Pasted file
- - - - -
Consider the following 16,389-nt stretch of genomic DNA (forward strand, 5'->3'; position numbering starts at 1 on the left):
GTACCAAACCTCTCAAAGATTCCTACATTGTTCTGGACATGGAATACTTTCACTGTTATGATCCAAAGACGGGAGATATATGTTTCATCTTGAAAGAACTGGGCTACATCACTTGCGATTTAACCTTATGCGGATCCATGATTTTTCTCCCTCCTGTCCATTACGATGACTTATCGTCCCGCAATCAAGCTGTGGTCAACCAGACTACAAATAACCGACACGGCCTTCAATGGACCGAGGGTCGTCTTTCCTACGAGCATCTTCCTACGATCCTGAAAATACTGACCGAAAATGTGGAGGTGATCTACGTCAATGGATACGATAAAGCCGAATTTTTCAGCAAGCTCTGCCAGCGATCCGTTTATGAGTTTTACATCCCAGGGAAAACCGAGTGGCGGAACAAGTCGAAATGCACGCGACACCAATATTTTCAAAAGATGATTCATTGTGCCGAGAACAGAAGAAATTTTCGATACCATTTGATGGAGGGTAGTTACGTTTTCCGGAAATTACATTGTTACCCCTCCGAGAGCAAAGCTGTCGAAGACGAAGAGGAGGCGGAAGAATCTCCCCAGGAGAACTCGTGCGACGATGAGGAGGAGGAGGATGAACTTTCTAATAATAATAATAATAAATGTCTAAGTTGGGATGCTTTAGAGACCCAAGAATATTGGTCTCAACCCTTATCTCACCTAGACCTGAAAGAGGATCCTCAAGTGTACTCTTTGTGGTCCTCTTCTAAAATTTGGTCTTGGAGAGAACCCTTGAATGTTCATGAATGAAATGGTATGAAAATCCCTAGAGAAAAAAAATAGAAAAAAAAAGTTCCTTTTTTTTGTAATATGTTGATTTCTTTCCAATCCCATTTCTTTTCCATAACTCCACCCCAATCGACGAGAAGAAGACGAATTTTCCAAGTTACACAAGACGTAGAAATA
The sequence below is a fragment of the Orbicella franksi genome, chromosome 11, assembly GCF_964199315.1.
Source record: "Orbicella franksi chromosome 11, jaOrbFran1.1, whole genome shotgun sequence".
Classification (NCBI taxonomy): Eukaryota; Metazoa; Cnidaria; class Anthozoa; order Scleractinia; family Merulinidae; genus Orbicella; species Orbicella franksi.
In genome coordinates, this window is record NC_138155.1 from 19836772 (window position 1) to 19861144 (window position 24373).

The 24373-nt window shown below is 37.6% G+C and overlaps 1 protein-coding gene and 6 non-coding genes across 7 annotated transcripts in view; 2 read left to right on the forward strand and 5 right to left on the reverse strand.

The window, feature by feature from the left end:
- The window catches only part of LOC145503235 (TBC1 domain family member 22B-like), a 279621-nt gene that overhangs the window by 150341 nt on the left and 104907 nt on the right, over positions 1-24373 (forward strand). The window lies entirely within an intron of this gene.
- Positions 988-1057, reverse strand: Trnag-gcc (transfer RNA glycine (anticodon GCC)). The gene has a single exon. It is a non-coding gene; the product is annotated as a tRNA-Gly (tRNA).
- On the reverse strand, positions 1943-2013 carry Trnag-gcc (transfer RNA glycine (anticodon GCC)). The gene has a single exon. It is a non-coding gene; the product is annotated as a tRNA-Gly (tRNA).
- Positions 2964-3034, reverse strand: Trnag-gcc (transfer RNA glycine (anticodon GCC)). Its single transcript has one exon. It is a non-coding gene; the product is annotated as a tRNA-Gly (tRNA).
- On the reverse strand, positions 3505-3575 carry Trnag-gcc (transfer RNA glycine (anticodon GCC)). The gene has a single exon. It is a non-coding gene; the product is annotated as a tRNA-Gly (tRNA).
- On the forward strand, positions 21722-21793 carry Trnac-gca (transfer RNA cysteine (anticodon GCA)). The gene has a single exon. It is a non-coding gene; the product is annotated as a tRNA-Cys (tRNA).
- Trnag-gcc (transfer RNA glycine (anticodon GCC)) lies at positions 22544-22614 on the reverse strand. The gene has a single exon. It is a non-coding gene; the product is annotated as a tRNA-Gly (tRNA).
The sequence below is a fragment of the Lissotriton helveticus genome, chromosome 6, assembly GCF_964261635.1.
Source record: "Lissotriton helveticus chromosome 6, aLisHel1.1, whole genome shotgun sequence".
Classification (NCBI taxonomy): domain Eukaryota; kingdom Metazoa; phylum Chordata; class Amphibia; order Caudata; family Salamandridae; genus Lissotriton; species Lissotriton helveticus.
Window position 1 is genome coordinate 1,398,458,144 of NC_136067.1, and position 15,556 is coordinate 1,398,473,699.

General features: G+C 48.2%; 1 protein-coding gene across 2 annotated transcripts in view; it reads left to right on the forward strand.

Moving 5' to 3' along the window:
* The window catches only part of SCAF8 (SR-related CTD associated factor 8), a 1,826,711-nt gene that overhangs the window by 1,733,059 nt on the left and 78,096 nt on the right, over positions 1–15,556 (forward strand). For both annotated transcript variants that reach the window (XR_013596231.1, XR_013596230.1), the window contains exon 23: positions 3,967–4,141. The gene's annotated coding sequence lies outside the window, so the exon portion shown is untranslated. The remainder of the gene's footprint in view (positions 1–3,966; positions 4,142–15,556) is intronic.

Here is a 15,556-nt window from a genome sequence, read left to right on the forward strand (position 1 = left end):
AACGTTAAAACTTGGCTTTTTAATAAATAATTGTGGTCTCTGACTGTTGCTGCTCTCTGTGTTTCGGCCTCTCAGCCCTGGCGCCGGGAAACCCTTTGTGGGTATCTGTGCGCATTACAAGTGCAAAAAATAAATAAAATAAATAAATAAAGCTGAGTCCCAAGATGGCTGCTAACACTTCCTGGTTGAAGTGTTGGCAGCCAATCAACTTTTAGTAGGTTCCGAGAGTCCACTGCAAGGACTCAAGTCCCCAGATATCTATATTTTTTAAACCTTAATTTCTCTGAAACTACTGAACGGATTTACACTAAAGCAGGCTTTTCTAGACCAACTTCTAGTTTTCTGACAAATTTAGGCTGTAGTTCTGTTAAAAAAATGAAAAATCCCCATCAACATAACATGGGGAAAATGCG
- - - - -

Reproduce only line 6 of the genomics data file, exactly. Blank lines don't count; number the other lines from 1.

In genome coordinates, this window is record NC_138155.1 from 19836772 (window position 1) to 19861144 (window position 24373).